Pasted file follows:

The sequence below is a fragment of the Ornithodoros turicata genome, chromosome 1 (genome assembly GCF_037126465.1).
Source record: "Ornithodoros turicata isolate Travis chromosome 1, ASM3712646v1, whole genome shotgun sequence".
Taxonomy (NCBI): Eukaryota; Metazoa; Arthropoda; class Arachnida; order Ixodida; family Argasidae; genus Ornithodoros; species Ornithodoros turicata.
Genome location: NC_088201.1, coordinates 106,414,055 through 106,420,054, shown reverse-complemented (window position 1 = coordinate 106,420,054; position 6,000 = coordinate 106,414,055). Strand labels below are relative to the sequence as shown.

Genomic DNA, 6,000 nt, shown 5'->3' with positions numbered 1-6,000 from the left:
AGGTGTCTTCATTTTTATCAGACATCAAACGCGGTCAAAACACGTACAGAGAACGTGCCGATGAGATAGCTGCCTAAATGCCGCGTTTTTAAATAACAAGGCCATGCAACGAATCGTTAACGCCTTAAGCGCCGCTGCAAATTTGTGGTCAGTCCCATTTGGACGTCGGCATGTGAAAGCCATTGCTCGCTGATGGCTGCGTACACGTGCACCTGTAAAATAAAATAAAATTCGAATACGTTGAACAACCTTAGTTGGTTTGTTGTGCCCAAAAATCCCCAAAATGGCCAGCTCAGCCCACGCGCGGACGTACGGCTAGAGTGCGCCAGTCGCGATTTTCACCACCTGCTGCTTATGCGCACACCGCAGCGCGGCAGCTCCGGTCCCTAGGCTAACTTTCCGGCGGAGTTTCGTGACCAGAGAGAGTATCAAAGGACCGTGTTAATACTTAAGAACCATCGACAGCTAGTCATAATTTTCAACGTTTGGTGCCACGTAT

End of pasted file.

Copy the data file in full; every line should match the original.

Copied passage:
The sequence below is a fragment of the Ornithodoros turicata genome, chromosome 1 (genome assembly GCF_037126465.1).
Source record: "Ornithodoros turicata isolate Travis chromosome 1, ASM3712646v1, whole genome shotgun sequence".
Taxonomy (NCBI): Eukaryota; Metazoa; Arthropoda; class Arachnida; order Ixodida; family Argasidae; genus Ornithodoros; species Ornithodoros turicata.
Genome location: NC_088201.1, coordinates 106,414,055 through 106,420,054, shown reverse-complemented (window position 1 = coordinate 106,420,054; position 6,000 = coordinate 106,414,055). Strand labels below are relative to the sequence as shown.

Genomic DNA, 6,000 nt, shown 5'->3' with positions numbered 1-6,000 from the left:
AGGTGTCTTCATTTTTATCAGACATCAAACGCGGTCAAAACACGTACAGAGAACGTGCCGATGAGATAGCTGCCTAAATGCCGCGTTTTTAAATAACAAGGCCATGCAACGAATCGTTAACGCCTTAAGCGCCGCTGCAAATTTGTGGTCAGTCCCATTTGGACGTCGGCATGTGAAAGCCATTGCTCGCTGATGGCTGCGTACACGTGCACCTGTAAAATAAAATAAAATTCGAATACGTTGAACAACCTTAGTTGGTTTGTTGTGCCCAAAAATCCCCAAAATGGCCAGCTCAGCCCACGCGCGGACGTACGGCTAGAGTGCGCCAGTCGCGATTTTCACCACCTGCTGCTTATGCGCACACCGCAGCGCGGCAGCTCCGGTCCCTAGGCTAACTTTCCGGCGGAGTTTCGTGACCAGAGAGAGTATCAAAGGACCGTGTTAATACTTAAGAACCATCGACAGCTAGTCATAATTTTCAACGTTTGGTGCCACGTAT